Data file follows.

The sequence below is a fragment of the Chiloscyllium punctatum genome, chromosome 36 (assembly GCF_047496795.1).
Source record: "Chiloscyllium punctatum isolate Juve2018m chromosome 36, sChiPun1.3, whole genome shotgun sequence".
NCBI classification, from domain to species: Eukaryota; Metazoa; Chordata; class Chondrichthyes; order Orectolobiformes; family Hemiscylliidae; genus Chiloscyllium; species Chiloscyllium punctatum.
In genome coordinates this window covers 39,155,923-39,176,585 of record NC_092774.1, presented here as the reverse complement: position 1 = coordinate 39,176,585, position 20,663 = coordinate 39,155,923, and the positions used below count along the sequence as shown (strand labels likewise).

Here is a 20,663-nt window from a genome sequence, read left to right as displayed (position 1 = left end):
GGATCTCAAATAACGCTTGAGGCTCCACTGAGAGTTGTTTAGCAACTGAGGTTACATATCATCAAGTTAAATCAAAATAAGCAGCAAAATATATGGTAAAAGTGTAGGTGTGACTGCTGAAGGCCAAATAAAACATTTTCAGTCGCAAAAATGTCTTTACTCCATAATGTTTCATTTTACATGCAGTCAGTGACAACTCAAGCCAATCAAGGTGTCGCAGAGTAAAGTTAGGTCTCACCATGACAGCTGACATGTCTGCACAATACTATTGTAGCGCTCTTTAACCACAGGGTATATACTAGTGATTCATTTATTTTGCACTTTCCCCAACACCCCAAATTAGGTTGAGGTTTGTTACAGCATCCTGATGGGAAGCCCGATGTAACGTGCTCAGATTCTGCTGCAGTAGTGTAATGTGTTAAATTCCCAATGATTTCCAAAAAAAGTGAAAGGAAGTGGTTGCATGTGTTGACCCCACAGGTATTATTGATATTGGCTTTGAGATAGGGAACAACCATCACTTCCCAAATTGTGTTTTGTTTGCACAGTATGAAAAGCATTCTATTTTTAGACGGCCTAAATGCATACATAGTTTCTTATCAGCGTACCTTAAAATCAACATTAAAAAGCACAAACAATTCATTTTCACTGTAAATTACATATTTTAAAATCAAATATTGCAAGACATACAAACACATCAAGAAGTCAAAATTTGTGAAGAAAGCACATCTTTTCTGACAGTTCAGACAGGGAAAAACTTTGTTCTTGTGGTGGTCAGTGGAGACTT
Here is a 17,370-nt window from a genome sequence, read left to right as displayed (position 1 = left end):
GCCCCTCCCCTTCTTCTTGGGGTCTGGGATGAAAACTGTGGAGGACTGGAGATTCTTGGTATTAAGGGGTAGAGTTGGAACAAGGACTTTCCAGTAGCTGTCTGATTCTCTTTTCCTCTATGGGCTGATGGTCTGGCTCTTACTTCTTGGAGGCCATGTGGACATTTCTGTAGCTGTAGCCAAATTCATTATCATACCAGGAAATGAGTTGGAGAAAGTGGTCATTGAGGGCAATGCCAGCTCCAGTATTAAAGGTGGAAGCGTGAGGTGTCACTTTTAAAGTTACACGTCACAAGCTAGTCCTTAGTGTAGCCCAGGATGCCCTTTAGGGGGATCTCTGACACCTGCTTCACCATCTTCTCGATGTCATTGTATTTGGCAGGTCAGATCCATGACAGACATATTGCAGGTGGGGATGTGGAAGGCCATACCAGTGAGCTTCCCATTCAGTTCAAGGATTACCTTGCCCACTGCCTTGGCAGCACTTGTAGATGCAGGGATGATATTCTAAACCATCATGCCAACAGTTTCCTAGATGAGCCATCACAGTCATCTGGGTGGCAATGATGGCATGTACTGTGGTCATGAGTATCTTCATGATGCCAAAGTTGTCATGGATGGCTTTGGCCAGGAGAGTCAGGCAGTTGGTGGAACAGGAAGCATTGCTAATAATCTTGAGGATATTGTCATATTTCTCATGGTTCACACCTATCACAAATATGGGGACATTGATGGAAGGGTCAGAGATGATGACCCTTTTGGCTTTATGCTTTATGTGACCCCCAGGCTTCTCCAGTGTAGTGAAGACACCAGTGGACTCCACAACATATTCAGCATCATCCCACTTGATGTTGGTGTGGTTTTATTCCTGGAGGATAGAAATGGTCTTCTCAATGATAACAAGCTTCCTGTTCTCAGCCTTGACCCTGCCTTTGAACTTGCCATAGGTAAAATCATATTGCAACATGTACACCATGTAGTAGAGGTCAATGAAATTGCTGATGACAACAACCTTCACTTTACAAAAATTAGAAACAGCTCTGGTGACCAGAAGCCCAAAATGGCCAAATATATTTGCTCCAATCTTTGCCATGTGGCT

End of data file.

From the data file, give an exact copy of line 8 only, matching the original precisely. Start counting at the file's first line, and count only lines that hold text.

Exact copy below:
GCCCCTCCCCTTCTTCTTGGGGTCTGGGATGAAAACTGTGGAGGACTGGAGATTCTTGGTATTAAGGGGTAGAGTTGGAACAAGGACTTTCCAGTAGCTGTCTGATTCTCTTTTCCTCTATGGGCTGATGGTCTGGCTCTTACTTCTTGGAGGCCATGTGGACATTTCTGTAGCTGTAGCCAAATTCATTATCATACCAGGAAATGAGTTGGAGAAAGTGGTCATTGAGGGCAATGCCAGCTCCAGTATTAAAGGTGGAAGCGTGAGGTGTCACTTTTAAAGTTACACGTCACAAGCTAGTCCTTAGTGTAGCCCAGGATGCCCTTTAGGGGGATCTCTGACACCTGCTTCACCATCTTCTCGATGTCATTGTATTTGGCAGGTCAGATCCATGACAGACATATTGCAGGTGGGGATGTGGAAGGCCATACCAGTGAGCTTCCCATTCAGTTCAAGGATTACCTTGCCCACTGCCTTGGCAGCACTTGTAGATGCAGGGATGATATTCTAAACCATCATGCCAACAGTTTCCTAGATGAGCCATCACAGTCATCTGGGTGGCAATGATGGCATGTACTGTGGTCATGAGTATCTTCATGATGCCAAAGTTGTCATGGATGGCTTTGGCCAGGAGAGTCAGGCAGTTGGTGGAACAGGAAGCATTGCTAATAATCTTGAGGATATTGTCATATTTCTCATGGTTCACACCTATCACAAATATGGGGACATTGATGGAAGGGTCAGAGATGATGACCCTTTTGGCTTTATGCTTTATGTGACCCCCAGGCTTCTCCAGTGTAGTGAAGACACCAGTGGACTCCACAACATATTCAGCATCATCCCACTTGATGTTGGTGTGGTTTTATTCCTGGAGGATAGAAATGGTCTTCTCAATGATAACAAGCTTCCTGTTCTCAGCCTTGACCCTGCCTTTGAACTTGCCATAGGTAAAATCATATTGCAACATGTACACCATGTAGTAGAGGTCAATGAAATTGCTGATGACAACAACCTTCACTTTACAAAAATTAGAAACAGCTCTGGTGACCAGAAGCCCAAAATGGCCAAATATATTTGCTCCAATCTTTGCCATGTGGCT